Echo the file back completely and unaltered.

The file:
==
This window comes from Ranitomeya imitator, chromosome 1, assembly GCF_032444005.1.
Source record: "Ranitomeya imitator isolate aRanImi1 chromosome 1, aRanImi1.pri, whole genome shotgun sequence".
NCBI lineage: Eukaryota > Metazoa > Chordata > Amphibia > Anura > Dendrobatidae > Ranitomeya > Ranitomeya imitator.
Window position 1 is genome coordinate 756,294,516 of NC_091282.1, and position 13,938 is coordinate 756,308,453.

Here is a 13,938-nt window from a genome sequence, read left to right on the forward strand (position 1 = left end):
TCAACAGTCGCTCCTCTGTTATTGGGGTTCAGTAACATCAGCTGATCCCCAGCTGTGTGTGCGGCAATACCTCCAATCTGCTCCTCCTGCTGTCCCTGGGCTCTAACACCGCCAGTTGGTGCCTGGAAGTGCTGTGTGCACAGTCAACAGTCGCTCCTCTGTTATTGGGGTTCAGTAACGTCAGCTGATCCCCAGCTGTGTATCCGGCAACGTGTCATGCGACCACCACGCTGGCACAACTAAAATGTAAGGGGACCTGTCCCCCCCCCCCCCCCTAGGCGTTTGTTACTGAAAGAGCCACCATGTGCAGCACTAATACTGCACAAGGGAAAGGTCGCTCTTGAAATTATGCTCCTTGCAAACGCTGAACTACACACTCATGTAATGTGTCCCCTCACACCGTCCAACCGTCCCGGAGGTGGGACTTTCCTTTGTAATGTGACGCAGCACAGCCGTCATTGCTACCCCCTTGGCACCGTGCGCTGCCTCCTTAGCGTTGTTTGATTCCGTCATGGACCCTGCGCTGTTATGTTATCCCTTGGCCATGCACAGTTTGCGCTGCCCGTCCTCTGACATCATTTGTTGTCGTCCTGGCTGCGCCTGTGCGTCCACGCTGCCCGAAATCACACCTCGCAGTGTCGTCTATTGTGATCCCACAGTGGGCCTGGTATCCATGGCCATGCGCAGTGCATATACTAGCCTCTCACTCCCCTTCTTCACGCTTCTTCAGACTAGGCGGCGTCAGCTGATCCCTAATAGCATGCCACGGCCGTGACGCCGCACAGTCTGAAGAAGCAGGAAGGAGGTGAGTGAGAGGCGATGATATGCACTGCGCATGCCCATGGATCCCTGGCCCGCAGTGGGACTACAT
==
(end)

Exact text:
This window comes from Ranitomeya imitator, chromosome 1, assembly GCF_032444005.1.
Source record: "Ranitomeya imitator isolate aRanImi1 chromosome 1, aRanImi1.pri, whole genome shotgun sequence".
NCBI lineage: Eukaryota > Metazoa > Chordata > Amphibia > Anura > Dendrobatidae > Ranitomeya > Ranitomeya imitator.
Window position 1 is genome coordinate 756,294,516 of NC_091282.1, and position 13,938 is coordinate 756,308,453.

Here is a 13,938-nt window from a genome sequence, read left to right on the forward strand (position 1 = left end):
TCAACAGTCGCTCCTCTGTTATTGGGGTTCAGTAACATCAGCTGATCCCCAGCTGTGTGTGCGGCAATACCTCCAATCTGCTCCTCCTGCTGTCCCTGGGCTCTAACACCGCCAGTTGGTGCCTGGAAGTGCTGTGTGCACAGTCAACAGTCGCTCCTCTGTTATTGGGGTTCAGTAACGTCAGCTGATCCCCAGCTGTGTATCCGGCAACGTGTCATGCGACCACCACGCTGGCACAACTAAAATGTAAGGGGACCTGTCCCCCCCCCCCCCCCTAGGCGTTTGTTACTGAAAGAGCCACCATGTGCAGCACTAATACTGCACAAGGGAAAGGTCGCTCTTGAAATTATGCTCCTTGCAAACGCTGAACTACACACTCATGTAATGTGTCCCCTCACACCGTCCAACCGTCCCGGAGGTGGGACTTTCCTTTGTAATGTGACGCAGCACAGCCGTCATTGCTACCCCCTTGGCACCGTGCGCTGCCTCCTTAGCGTTGTTTGATTCCGTCATGGACCCTGCGCTGTTATGTTATCCCTTGGCCATGCACAGTTTGCGCTGCCCGTCCTCTGACATCATTTGTTGTCGTCCTGGCTGCGCCTGTGCGTCCACGCTGCCCGAAATCACACCTCGCAGTGTCGTCTATTGTGATCCCACAGTGGGCCTGGTATCCATGGCCATGCGCAGTGCATATACTAGCCTCTCACTCCCCTTCTTCACGCTTCTTCAGACTAGGCGGCGTCAGCTGATCCCTAATAGCATGCCACGGCCGTGACGCCGCACAGTCTGAAGAAGCAGGAAGGAGGTGAGTGAGAGGCGATGATATGCACTGCGCATGCCCATGGATCCCTGGCCCGCAGTGGGACTACAT